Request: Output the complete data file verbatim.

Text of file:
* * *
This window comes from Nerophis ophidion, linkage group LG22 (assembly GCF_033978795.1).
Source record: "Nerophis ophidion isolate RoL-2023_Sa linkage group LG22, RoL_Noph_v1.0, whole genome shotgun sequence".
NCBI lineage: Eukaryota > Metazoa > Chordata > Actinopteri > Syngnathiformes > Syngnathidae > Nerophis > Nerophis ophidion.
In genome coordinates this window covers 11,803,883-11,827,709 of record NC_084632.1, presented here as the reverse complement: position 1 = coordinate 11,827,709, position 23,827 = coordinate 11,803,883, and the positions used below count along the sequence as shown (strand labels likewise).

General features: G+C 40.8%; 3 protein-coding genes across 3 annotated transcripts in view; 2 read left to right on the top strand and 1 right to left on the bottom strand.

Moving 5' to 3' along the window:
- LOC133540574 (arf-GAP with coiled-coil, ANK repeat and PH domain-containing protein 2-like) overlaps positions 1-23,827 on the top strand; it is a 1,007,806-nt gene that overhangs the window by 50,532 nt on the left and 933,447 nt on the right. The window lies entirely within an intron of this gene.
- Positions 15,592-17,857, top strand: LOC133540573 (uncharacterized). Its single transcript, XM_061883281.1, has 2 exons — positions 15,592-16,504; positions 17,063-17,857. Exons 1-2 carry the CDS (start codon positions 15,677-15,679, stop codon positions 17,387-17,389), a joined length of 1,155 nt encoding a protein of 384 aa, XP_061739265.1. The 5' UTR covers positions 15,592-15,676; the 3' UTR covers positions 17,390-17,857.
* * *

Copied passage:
This window comes from Nerophis ophidion, linkage group LG22 (assembly GCF_033978795.1).
Source record: "Nerophis ophidion isolate RoL-2023_Sa linkage group LG22, RoL_Noph_v1.0, whole genome shotgun sequence".
NCBI lineage: Eukaryota > Metazoa > Chordata > Actinopteri > Syngnathiformes > Syngnathidae > Nerophis > Nerophis ophidion.
In genome coordinates this window covers 11,803,883-11,827,709 of record NC_084632.1, presented here as the reverse complement: position 1 = coordinate 11,827,709, position 23,827 = coordinate 11,803,883, and the positions used below count along the sequence as shown (strand labels likewise).

General features: G+C 40.8%; 3 protein-coding genes across 3 annotated transcripts in view; 2 read left to right on the top strand and 1 right to left on the bottom strand.

Moving 5' to 3' along the window:
- LOC133540574 (arf-GAP with coiled-coil, ANK repeat and PH domain-containing protein 2-like) overlaps positions 1-23,827 on the top strand; it is a 1,007,806-nt gene that overhangs the window by 50,532 nt on the left and 933,447 nt on the right. The window lies entirely within an intron of this gene.
- Positions 15,592-17,857, top strand: LOC133540573 (uncharacterized). Its single transcript, XM_061883281.1, has 2 exons — positions 15,592-16,504; positions 17,063-17,857. Exons 1-2 carry the CDS (start codon positions 15,677-15,679, stop codon positions 17,387-17,389), a joined length of 1,155 nt encoding a protein of 384 aa, XP_061739265.1. The 5' UTR covers positions 15,592-15,676; the 3' UTR covers positions 17,390-17,857.